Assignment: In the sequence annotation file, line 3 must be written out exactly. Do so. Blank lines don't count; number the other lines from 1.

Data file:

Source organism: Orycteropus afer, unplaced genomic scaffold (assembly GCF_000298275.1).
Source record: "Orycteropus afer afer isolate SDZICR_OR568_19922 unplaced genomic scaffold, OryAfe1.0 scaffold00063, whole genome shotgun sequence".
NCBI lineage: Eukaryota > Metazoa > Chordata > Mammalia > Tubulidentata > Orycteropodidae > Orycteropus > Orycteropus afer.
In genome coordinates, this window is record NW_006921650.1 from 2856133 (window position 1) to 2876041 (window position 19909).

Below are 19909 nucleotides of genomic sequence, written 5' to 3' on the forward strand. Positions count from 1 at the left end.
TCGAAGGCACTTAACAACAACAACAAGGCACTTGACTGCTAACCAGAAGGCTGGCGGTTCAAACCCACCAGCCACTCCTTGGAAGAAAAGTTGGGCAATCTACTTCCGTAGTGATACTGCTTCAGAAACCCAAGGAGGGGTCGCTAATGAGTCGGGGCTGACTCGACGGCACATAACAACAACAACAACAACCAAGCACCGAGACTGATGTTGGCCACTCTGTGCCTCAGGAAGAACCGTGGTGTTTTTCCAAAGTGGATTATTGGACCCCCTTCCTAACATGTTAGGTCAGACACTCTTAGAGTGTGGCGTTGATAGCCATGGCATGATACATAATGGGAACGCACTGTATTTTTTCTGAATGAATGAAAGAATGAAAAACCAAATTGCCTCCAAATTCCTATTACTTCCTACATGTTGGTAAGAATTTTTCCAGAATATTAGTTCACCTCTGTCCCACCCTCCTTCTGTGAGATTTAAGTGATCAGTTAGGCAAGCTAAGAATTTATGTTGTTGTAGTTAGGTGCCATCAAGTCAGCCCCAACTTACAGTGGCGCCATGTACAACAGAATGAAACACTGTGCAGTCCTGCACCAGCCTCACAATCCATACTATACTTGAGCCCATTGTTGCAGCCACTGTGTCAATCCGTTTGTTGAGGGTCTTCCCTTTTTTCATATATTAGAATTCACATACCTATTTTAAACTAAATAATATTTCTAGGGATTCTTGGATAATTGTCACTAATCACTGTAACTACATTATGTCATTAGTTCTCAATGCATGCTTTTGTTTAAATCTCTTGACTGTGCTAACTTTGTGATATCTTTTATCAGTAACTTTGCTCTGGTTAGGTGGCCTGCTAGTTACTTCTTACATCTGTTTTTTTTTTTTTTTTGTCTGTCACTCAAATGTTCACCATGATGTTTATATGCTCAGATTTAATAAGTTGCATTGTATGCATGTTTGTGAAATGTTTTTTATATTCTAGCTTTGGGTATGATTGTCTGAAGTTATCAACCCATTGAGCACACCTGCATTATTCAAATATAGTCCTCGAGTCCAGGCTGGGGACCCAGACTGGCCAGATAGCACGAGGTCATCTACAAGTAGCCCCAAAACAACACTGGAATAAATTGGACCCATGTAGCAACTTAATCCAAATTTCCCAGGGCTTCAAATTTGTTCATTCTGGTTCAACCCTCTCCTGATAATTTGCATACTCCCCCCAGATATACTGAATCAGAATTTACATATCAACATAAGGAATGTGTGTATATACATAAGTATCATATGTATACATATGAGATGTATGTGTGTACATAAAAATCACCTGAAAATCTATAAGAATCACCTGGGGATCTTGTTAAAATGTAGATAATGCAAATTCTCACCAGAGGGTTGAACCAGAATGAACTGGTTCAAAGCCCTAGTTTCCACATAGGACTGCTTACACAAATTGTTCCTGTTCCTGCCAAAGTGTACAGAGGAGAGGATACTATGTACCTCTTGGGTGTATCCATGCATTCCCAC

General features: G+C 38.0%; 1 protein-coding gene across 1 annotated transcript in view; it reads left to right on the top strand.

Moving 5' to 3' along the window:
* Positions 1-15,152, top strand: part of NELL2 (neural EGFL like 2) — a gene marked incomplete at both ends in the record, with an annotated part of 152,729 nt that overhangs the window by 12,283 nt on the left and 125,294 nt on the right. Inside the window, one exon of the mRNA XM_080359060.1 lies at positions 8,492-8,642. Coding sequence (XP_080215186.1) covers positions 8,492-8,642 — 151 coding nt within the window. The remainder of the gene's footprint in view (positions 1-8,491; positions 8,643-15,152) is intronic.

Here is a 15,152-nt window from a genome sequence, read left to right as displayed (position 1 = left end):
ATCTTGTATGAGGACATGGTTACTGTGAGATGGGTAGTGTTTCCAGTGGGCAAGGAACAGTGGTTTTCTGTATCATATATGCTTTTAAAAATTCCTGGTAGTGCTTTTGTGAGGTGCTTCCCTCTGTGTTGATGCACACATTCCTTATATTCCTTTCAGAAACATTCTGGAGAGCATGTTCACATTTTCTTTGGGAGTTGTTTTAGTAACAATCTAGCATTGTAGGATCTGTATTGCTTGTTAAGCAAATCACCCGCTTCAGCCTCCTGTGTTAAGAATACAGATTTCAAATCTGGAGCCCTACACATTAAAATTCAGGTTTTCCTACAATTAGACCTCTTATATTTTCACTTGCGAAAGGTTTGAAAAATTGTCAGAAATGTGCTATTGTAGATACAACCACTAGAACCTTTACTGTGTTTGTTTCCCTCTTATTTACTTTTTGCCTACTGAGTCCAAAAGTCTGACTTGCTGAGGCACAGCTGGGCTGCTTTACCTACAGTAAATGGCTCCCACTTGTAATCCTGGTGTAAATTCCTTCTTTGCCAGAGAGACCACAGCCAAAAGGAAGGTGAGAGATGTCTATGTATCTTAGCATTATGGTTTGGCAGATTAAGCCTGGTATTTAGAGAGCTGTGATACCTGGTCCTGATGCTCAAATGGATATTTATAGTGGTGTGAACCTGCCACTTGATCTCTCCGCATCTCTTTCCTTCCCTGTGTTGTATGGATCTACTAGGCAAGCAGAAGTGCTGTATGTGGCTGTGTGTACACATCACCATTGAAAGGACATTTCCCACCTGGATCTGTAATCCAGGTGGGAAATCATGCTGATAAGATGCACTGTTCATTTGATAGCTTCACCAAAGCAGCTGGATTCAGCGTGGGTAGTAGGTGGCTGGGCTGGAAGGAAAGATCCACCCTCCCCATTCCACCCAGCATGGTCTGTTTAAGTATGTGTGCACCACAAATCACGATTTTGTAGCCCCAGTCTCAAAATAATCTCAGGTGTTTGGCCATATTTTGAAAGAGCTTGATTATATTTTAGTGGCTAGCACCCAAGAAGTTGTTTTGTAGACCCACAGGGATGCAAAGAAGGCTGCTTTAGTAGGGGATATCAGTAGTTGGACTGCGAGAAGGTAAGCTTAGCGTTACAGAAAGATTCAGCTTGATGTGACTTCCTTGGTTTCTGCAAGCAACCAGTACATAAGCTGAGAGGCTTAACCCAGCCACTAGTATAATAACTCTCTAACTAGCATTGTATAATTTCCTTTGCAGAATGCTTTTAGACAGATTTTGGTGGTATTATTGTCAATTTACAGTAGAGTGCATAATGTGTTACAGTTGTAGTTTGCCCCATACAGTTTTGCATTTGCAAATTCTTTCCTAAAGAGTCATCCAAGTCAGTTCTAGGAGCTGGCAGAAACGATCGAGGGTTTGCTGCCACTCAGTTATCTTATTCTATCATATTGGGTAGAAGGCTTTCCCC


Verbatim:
NCBI lineage: Eukaryota > Metazoa > Chordata > Mammalia > Tubulidentata > Orycteropodidae > Orycteropus > Orycteropus afer.